The nightmare continues for Sam Bankman-Fried and FTX — Law Decoded, Nov. 14-21

Last week I wanted to do something different, but it was all about FTX. The Supreme Court of the Bahamas has authorized his two interim liquidators of PricewaterhouseCoopers to oversee the assets of the country-headquartered cryptocurrency exchange. A few days later, the Bahamas Securities Commission ordered that FTX Digital Markets’ digital assets be transferred to digital wallets owned by the Commission to protect “the interests of clients and creditors.”

Turkey’s Financial Crimes Investigation Service has become the latest agency to join the FTX bankruptcy investigation. The regulator also noted that it had been monitoring FTX’s activities in accordance with the country’s anti-money laundering (AML) laws. Meanwhile, authorities in the United States and the Bahamas are reportedly discussing the possibility of extraditioning the company’s former CEO, Sam Bankman-Fried, to the United States for questioning.

Given the possibility of an extradition, law firm Paul, Weiss’ abandonment of representing the interests of entrepreneurs does not look optimistic. The reason behind the withdrawal was a series of cryptic tweets by SBF that, according to his former attorney Martin Flumenbaum, were “constantly disruptive” and negatively impacted FTX’s restructuring efforts. I was.

It will certainly be interesting to hear Bankman-Fried speak before Congress, and the invitation has already arrived. The U.S. House Financial Services Committee has scheduled his December hearing aimed at investigating the collapse of cryptocurrency exchange FTX and its “broader impact on the digital asset ecosystem.” ” The committee expects to hear from individuals and companies involved in the event. This could include not only SBF, but also his Changpeng Zhao, the CEO of Binance.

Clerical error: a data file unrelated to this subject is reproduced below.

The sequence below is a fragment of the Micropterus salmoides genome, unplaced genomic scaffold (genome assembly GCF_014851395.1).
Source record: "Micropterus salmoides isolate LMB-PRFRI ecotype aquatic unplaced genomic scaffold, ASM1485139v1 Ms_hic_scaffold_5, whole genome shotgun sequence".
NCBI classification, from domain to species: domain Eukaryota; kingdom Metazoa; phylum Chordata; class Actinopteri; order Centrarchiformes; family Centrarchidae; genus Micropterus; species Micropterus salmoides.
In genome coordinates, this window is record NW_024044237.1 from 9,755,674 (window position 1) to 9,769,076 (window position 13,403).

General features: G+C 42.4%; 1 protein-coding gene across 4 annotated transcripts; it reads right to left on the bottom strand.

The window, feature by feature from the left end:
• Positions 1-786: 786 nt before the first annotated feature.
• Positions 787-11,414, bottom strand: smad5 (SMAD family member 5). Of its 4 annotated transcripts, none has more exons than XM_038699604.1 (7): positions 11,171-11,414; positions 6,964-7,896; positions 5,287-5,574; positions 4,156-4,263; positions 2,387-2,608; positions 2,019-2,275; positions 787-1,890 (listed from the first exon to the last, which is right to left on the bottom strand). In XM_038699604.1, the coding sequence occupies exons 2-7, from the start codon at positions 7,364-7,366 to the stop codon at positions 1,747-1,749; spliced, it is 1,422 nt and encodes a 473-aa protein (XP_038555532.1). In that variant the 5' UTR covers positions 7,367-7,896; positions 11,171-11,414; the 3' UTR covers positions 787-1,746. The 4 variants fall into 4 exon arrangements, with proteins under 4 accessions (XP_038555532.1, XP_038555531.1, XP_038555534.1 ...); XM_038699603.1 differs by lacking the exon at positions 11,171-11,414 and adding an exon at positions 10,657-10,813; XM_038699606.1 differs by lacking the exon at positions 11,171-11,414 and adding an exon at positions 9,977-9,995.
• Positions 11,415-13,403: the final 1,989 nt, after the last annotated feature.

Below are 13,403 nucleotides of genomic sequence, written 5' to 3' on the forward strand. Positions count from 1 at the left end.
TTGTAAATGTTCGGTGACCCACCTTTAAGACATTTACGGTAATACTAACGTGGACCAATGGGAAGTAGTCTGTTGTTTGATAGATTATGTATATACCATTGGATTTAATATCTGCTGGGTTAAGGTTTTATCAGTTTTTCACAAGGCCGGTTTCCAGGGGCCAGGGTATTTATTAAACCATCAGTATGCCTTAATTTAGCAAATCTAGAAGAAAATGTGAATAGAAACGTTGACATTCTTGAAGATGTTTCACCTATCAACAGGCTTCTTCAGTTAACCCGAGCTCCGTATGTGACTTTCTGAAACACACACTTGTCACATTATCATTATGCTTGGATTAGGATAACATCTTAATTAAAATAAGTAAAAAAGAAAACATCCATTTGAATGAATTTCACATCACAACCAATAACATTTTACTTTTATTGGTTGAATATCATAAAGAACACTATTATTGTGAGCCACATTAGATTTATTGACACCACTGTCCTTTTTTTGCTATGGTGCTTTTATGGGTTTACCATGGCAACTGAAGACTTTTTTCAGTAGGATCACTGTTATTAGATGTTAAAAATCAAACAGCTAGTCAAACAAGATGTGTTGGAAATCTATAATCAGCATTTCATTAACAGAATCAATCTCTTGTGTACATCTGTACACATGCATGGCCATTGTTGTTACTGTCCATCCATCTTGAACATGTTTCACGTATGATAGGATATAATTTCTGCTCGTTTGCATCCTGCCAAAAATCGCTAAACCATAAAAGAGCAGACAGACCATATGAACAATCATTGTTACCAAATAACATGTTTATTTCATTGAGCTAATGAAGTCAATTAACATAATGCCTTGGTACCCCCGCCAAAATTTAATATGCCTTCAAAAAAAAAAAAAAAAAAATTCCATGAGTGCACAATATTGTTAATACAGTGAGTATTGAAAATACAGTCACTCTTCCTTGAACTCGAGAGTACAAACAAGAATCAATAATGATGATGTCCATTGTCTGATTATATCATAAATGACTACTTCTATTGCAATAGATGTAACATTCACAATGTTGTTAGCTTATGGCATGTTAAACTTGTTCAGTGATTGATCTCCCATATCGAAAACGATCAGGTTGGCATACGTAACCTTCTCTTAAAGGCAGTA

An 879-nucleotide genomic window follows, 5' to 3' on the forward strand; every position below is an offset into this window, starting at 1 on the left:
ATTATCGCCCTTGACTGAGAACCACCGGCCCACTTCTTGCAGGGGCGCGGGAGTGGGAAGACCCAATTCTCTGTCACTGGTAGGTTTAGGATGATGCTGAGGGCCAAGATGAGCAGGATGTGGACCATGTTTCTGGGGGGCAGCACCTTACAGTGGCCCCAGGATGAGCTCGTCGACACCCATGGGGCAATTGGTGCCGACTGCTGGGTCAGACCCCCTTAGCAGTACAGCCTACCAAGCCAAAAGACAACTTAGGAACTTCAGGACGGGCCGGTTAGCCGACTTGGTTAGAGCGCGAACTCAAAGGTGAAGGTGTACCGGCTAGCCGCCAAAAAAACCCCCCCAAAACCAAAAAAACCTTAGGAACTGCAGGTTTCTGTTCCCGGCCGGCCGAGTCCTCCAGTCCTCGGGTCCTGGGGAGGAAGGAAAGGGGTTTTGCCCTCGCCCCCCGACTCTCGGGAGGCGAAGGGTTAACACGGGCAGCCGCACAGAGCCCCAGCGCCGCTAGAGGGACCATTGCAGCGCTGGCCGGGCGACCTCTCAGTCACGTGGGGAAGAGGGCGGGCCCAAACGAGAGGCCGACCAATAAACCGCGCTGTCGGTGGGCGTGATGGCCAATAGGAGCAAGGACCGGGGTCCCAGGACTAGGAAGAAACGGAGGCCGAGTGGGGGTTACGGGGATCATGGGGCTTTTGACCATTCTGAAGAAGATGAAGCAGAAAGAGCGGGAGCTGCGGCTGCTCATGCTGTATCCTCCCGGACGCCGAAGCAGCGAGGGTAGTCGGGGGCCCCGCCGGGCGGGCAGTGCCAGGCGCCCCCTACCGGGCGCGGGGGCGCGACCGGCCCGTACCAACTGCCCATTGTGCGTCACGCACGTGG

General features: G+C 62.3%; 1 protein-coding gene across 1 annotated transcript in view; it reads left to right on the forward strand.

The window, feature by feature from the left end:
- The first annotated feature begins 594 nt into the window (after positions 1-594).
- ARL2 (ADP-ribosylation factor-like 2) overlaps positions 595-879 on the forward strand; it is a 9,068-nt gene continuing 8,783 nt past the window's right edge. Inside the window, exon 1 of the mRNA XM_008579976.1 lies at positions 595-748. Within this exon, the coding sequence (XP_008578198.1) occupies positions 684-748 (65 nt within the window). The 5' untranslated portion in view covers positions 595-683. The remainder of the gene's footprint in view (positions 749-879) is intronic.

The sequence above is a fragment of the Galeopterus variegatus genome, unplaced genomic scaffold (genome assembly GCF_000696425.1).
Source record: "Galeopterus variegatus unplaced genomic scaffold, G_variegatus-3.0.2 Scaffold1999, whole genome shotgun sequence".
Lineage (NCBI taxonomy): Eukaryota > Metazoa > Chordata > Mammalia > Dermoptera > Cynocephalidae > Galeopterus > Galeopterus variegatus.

New York Fed launches CBDC pilot program with major banks

The Innovation Center at the Federal Reserve Bank of New York has launched a 12-week proof-of-concept pilot. Central Bank Digital Currency (CBDC)Large banks such as BNY Mellon, Citi, HSBC, Mastercard, PNC Bank, TD Bank, Truist, US Bank, Wells Fargo, etc. issue tokens and settle transactions through simulated central bank reserves to Join the pilot. Proof-of-concept projects will test the “technical feasibility, legal feasibility and business applicability” of distributed ledger technology, simulate tokens and explore regulatory frameworks.

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Russian bill could legalize cryptocurrency mining

A new bill introduced in the Russian State House, the lower house of parliament, legalizes cryptocurrency mining and the sale of mined cryptocurrencies. Duma Financial Markets Committee Chairman Anatoly Aksakov told local media that he expects the bill to pass all three parliamentary sessions in December and enter into force on February 1. Other sources say the bill will become law on January 1. If the law is passed, it will set up a platform for cryptocurrency sales and allow Russian miners to use foreign platforms. In the latter case, Russian currency controls and regulations do not apply to the transaction, but it must be reported to the Russian tax authorities.

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South Korea probes crypto exchanges to list native tokens

South Korea’s financial authority, the Korea Financial Intelligence Unit (KoFIU), has launched an investigation into a cryptocurrency exchange in connection with the listing of its self-issued token. South Korean cryptocurrency exchanges are banned from issuing native tokens, but KoFIU’s investigation aims to comply with regulations for the safety of investors. Flata Exchange is one of the prime suspects and is under investigation for listing its in-house token, FLAT, in January 2020, local media outlet Yonhap reports. Major exchanges such as Upbit and Bithumb have been approved by the regulator, and investigations will focus on smaller exchanges.

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